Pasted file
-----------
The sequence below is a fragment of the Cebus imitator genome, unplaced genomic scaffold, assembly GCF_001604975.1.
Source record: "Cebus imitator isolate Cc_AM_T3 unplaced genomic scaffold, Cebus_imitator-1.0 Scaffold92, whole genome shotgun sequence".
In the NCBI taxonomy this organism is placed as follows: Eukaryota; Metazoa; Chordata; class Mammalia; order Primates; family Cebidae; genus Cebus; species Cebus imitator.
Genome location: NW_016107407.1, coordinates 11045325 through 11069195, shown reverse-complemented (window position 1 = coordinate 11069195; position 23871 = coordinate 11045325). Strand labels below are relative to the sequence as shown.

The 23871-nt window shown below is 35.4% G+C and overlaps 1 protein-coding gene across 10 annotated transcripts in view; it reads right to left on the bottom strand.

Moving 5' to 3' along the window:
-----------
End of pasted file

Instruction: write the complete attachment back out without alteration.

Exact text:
The sequence below is a fragment of the Cebus imitator genome, unplaced genomic scaffold, assembly GCF_001604975.1.
Source record: "Cebus imitator isolate Cc_AM_T3 unplaced genomic scaffold, Cebus_imitator-1.0 Scaffold92, whole genome shotgun sequence".
In the NCBI taxonomy this organism is placed as follows: Eukaryota; Metazoa; Chordata; class Mammalia; order Primates; family Cebidae; genus Cebus; species Cebus imitator.
Genome location: NW_016107407.1, coordinates 11045325 through 11069195, shown reverse-complemented (window position 1 = coordinate 11069195; position 23871 = coordinate 11045325). Strand labels below are relative to the sequence as shown.

The 23871-nt window shown below is 35.4% G+C and overlaps 1 protein-coding gene across 10 annotated transcripts in view; it reads right to left on the bottom strand.

Moving 5' to 3' along the window: